For some reason we had my Dad’s birth certificate and my sisters out. My father’s race said colored, mine black and AG’s African American. If we would of had Grandpa Walker it would have said Negro. We all have our own stories of dealing with racism. My Mom told me one of hers. She was just a little girl. Her parents were divorced. She was visiting her Daddy in Texas. Coming from LA where they didn’t have the whites/blacks bathrooms. She had to go potty and went to walk in the 1st women’s bathroom she saw. Grandpa Rowe was like HOL D ON baby girl! You CAN’T go in there! That’s the white one. You can imagine a child’s shock and confusion.
And DON’T GET IT TWISTED separate was NEVER equal. My Father was in the 1968 Olympics in Mexico. The infamous Black Power black gloves wearing incident. My Dad explained the black athletes were not treated the same as the white ones. It was very much two separate teams. One treated inferior to the other. When Tommie Smith and John Carlos raised their fist it wasn’t about Black Rights but Human Rights. They won despite not just them but their Black teammates not given those rights by the country they represented. So when they won despite the odds it meant something.
One of my favorites was when I cocktailed at the Sheraton. A middle aged married white man was inappropriately hitting on me all night. Finally he grabbed my hand and asked where I got my light eyes from? Of course I told him, from your great grandpa raping my great grandma. Not exactly APPROPIATE for me to talk to a guest that way. But NOT like he was going to COMPLAIN to my Boss. If he did he would have to tell what his part was.
When I was a child I felt scared and alone. Since a lot of those experiences weren’t as simple as someone calling you a nigger they were hard to understand. Were these people friend or foe? We ate dinner, we worshiped I went to school with and watched the Super Bowl with these people. If you ever asked them if they were racists they would vehemently say NO! Yet why did their words HURT so much?
I remember an older guy observing me said you have no idea how pretty you are. That oddly goes hand in hand with my lil sis’s question. I don’t know an existence without race being a factor in some way. How could I view myself as pretty. Too much yarn has been rolled telling me different. Jay-z uses nigger to defuse the word and identify it differently. I talk and write the way I write to acknowledge the differences and laugh at them. In my mind it celebrates the differences.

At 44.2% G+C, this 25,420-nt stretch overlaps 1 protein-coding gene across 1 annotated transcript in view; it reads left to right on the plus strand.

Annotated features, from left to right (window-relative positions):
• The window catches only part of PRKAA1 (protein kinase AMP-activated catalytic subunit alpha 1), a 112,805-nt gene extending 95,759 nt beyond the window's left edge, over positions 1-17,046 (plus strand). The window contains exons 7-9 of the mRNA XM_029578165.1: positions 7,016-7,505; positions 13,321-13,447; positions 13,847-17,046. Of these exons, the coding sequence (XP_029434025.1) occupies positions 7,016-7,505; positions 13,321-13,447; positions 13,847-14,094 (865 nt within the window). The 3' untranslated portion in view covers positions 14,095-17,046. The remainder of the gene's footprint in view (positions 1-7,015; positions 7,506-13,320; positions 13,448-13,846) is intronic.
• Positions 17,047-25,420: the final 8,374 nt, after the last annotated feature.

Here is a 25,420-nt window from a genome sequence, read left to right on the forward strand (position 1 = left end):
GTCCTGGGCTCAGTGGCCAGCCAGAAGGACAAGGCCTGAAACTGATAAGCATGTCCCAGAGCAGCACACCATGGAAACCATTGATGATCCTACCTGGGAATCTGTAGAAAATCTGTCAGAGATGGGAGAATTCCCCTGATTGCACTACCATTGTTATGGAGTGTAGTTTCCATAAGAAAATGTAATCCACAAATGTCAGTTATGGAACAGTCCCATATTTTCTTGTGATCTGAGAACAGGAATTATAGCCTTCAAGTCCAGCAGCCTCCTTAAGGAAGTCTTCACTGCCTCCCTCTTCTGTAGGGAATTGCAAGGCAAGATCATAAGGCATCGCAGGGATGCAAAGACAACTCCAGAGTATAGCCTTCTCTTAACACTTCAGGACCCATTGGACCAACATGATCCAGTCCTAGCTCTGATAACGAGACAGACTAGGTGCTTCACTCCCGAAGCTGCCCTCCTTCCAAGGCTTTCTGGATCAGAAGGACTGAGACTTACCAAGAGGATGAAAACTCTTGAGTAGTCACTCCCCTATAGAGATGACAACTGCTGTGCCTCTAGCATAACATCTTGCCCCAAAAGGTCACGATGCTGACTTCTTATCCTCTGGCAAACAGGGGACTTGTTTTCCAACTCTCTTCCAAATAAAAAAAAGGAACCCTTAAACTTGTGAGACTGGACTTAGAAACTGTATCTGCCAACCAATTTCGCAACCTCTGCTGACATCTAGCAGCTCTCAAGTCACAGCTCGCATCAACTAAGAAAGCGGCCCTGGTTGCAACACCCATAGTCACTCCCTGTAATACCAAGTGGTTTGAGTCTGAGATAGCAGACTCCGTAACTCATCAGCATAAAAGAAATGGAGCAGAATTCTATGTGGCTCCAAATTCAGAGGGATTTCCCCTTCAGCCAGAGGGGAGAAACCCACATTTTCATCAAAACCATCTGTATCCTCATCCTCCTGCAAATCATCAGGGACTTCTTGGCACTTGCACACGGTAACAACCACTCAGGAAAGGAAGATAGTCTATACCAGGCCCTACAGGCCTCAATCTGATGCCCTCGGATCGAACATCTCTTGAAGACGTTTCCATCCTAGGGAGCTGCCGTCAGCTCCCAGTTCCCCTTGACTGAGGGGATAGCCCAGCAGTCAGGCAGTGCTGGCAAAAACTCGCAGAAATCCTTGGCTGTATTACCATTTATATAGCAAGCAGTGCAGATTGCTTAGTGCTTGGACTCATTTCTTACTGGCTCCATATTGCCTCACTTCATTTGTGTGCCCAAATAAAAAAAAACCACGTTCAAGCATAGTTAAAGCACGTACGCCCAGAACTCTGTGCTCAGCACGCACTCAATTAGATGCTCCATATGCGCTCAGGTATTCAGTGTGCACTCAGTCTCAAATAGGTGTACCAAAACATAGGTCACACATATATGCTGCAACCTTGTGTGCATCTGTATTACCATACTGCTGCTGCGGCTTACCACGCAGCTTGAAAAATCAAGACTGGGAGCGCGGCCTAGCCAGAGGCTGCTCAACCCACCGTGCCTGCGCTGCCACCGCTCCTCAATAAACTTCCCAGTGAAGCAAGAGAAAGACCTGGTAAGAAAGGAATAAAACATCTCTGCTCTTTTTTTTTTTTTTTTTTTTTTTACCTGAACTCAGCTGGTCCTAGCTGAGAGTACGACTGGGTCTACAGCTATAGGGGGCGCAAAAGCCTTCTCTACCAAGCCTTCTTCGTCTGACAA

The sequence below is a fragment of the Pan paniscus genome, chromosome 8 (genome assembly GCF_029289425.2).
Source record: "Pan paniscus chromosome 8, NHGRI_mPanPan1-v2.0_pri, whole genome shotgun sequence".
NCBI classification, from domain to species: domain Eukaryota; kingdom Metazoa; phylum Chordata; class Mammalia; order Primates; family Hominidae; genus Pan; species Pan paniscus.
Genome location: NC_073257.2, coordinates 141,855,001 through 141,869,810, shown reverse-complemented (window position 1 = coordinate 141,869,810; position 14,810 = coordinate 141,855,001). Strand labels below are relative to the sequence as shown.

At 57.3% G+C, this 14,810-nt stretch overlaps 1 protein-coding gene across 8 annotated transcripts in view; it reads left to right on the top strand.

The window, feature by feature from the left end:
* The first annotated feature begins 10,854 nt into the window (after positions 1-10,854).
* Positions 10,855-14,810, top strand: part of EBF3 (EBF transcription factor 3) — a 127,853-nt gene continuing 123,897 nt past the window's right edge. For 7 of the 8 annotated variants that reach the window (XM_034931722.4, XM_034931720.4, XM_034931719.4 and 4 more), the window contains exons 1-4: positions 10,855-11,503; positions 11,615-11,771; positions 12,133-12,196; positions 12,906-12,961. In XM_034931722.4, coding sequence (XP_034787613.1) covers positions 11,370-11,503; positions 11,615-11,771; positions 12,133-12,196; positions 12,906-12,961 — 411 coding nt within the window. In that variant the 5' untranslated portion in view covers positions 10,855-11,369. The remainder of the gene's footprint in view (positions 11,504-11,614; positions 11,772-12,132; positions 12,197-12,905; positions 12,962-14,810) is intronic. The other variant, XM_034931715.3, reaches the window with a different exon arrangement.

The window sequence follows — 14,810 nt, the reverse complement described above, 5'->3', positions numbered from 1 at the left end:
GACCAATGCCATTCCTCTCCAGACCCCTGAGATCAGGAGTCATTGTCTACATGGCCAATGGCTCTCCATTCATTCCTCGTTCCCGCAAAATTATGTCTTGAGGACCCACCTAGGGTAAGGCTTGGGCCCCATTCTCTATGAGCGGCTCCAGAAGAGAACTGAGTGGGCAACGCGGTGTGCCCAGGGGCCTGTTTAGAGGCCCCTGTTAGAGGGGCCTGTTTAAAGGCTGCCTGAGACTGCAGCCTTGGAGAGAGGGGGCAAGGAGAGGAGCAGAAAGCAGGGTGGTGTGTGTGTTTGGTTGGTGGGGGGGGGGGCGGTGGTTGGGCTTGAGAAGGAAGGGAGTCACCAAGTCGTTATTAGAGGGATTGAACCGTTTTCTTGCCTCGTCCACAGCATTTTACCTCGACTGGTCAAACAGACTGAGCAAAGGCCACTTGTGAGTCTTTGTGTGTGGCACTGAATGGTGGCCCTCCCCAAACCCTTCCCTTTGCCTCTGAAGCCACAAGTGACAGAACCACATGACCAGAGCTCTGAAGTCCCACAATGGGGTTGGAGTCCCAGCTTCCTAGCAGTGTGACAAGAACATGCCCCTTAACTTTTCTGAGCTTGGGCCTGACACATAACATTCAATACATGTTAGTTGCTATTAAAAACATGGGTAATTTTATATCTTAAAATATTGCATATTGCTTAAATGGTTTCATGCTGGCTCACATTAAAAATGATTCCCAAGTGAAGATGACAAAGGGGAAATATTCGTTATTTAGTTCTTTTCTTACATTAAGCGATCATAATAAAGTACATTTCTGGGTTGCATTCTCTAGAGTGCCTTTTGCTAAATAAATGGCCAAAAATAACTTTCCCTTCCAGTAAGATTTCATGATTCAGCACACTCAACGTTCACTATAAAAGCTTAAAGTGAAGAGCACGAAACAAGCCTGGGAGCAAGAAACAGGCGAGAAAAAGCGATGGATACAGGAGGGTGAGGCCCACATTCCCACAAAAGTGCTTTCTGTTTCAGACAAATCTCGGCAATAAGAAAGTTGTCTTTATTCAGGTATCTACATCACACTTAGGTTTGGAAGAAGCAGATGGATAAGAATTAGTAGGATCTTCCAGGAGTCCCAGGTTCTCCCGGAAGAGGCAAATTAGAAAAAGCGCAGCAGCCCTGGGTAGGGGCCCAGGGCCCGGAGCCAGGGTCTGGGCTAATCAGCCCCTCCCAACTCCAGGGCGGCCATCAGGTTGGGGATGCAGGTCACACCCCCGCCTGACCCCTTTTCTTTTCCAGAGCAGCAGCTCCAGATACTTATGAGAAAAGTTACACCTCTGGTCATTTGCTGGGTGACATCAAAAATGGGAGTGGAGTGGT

One of the worst things someone said to me is they don’t see color. We are different. There’s nothing wrong with that. Saying you don’t see color indicates there is something wrong with color. To me that statement takes away or doesn’t recognize my pain. I know I’m not explaining this right. I don’t mean to offend anyone. This is just a part of my truth. I only represent myself. For every Black, African American or Negro whatever you want to call us theirs a different story. A different take on how they deal with said experiences.
Why this why now? I started this particular blog months ago. I’ve never been able to finish it. It takes a ban aide off a wound that doesn’t seem to heal. Someone close to me told me Black kids today don’t have a clue. When they grew up racism was the law. The dumbest white person was better than the smartest black person. Institutionalized racism in America. That same person is one of the kindest forgiving persons I’ve ever met. At 72 they told me sometimes reading my blog is hard for them. Unknowingly the way I free my soul hurts theirs. It’s Pandora’s Box all over again. My Mother would have never known making the scrap book would make me feel the way it does. No more than Jay-z would know using the word nigger in his songs would even be a blip on Oprah’s radar.
It’s 2013 and a Black Man is President. I think we would all like to think somehow we are over our issues with racism that we’ve had. The truth is someone will say something one way, you will read something, you will see something…or just a buried memory will come to the surface. It’s kind of like that saying on the side mirror of a car, “objects in mirror are closer than they appear”. I almost think it would be easier living back then when racism was institutionalized. It was very black and white…black restroom, white restroom…there was no confusion. When I grew up it all seemed like a grey area. They didn’t call it racism, but it sure didn’t feel good. I think that really is why to this day, I hate trees…they suffocate me. I think they represent that point in my life where I started becoming aware of these things. Trees shade things and cast shadows. I like everything out in the open, where I can see it.